Students were less reliant on agents this year with only 26 per cent of survey respondents booking a language course using this method, compared with 32 per cent in 2006. Internet usage increased significantly, with 52 per cent of respondents finding a language programme via a school’s website, compared with 37 per cent in 2006. Meanwhile, the way in which a school marketed itself appears to have had a positive effect on students, with eight per cent of those polled identifying with a school advertising campaign – four percentage points up from last year. The average age of students in Italian language schools remains high; 30 this year.

Standard of the schools
Students viewed their schools extremely positively this year, with 100 per cent of those who answered the question saying they would recommend their school to others. Class size and nationality mix also scored highly with 91 per cent agreeing that classes consisted of just the right number and nationality mix of students and only six per cent saying the contrary – down five percentage points on last year’s result. When it came to accommodation, the largest group of respondents opted for residential lodging – 37.5 per cent, compared with 32 per cent in 2006. However, 31 per cent of those quizzed listed a variety of accommodation options, including staying with friends and family or residing in a self-contained apartment.

Living in Italy
The average cost of a one-week course including accommodation was marginally lower than last year at e334 (US$497), compared with e354 (US$527) in our previous survey. Forty-eight per cent of students found the cost of living in Italy to be higher than their home country. Of those who indicated that Italy was an expensive country to live and study in, 27 per cent originated from North America.

Thank you to the following schools for participating in our survey: A Door to Italy, Genoa; Accademia del Giglio, Florence; Centro Giacomo Puccini, Viareggio; Centro Linguistico Italiano Dante Alighieri, Rome; Comitato Linguistico, Perugia; Eurocentres, Florence; Il Centro Italiano, Milan; Laboratorio Linguistico, Milazzo; Linguaviva, various; Omnilingua, San Remo; Sorrento Lingue, Sorrento.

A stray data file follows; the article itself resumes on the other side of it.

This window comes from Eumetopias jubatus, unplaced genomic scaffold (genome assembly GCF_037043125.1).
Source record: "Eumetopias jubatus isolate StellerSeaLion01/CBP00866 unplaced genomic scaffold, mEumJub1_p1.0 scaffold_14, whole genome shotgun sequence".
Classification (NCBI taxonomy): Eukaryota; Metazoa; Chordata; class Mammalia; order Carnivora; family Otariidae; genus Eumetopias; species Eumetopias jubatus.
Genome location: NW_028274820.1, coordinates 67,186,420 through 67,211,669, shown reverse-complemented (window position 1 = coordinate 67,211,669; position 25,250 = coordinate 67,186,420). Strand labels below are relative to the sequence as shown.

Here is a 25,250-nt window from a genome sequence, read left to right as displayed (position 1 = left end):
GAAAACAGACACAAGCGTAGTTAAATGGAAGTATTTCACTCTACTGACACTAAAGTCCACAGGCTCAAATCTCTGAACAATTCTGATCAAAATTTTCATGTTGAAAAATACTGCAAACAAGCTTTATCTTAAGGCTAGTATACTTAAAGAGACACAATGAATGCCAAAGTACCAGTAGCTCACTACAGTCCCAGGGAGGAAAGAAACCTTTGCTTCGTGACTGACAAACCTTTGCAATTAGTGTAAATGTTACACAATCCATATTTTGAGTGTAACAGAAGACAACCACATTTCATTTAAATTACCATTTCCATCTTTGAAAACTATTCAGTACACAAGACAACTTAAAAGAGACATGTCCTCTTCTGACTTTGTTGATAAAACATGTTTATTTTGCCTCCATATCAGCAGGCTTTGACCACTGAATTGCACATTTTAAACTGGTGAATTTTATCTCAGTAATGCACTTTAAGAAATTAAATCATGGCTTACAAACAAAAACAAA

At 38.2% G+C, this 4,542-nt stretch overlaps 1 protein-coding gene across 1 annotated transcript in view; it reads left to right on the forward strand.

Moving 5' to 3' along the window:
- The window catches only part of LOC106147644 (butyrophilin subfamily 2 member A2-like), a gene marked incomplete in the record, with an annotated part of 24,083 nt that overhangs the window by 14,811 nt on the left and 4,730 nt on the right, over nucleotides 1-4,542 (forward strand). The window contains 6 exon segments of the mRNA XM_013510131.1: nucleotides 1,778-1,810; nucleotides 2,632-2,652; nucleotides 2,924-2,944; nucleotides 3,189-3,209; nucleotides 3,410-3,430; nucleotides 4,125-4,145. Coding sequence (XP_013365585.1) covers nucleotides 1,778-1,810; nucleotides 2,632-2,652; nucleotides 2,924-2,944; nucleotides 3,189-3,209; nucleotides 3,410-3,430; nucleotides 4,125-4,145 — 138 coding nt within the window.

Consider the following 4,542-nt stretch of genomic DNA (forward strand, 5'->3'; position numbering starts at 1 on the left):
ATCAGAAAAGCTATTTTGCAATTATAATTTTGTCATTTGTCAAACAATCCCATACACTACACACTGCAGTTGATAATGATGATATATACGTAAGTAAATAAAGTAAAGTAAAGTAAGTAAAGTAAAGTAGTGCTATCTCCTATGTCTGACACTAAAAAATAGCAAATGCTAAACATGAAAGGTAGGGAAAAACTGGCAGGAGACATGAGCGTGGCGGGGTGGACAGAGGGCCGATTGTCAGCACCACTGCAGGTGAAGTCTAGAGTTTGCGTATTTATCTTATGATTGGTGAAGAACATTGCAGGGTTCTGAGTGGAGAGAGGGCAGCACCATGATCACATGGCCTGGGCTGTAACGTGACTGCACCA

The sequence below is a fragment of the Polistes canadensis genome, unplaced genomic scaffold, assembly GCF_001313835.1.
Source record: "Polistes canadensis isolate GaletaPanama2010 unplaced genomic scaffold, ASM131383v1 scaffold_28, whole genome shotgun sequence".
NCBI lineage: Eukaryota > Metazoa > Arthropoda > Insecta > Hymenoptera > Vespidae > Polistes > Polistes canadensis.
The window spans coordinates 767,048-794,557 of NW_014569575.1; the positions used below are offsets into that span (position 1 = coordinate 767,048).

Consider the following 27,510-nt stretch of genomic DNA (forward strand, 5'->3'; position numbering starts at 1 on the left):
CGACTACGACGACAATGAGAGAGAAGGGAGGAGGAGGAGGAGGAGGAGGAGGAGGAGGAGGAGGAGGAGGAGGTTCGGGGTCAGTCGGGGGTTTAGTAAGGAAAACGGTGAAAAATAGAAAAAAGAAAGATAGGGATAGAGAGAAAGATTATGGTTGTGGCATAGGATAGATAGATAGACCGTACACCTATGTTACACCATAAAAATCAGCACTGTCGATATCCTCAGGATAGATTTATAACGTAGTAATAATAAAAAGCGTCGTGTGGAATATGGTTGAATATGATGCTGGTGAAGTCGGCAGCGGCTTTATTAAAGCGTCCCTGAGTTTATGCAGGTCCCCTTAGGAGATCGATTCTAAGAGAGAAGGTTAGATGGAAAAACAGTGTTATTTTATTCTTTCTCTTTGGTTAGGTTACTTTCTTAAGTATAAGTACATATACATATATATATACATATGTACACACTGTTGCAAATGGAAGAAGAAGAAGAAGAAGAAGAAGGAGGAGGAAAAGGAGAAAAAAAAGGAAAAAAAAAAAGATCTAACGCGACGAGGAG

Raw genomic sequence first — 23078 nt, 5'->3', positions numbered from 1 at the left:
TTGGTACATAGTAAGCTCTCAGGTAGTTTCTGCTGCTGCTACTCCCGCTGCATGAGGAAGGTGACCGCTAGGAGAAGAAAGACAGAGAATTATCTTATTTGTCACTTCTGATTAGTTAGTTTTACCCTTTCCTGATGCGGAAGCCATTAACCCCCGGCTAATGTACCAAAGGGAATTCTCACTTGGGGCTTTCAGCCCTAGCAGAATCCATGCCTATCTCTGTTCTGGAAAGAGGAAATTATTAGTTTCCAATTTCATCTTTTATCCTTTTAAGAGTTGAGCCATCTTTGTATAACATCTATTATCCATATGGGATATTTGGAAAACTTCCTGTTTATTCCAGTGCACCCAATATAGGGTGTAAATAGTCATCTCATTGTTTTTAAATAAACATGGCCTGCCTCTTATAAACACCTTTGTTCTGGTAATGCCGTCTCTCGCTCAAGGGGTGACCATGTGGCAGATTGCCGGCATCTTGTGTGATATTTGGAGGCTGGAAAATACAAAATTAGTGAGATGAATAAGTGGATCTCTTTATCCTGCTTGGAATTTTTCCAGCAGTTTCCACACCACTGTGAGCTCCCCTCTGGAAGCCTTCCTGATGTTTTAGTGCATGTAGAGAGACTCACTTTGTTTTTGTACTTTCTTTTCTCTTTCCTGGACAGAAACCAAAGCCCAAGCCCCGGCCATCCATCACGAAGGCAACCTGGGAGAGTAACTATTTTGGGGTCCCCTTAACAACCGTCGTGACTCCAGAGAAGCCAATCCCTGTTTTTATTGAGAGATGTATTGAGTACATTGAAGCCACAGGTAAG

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Your World on

Malta Tourism

Alphe Conferences
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Beijing Easyou
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Bell International
English Studio
inlingua Vacation
Kaplan Aspect 
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      Ireland, Malta, New
      Zealand, South
      Africa, UK, USA)
LAL Language and
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      Africa, USA)
Malvern House
Rose of York
St Giles Colleges
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Study Group
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      England, France,
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      South Africa,
      Spain, USA)
Queen Ethelburga’s

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International House
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ISI - International
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Language Link

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Idiomas ¡Sí!
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EF Language
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      China, Ecuador,
      England, France,
      Germany, Ireland,
      Italy, Malta, New
      Zealand, Russia,
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ALCC - American
      Language &
California State
      University Long
Kaplan Aspect
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      Ireland, Malta, New
      Zealand, South
      Africa, UK, USA)
Rennert Bilingual
University of
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University of
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University of
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Zoni Language
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Quoc Anh IEC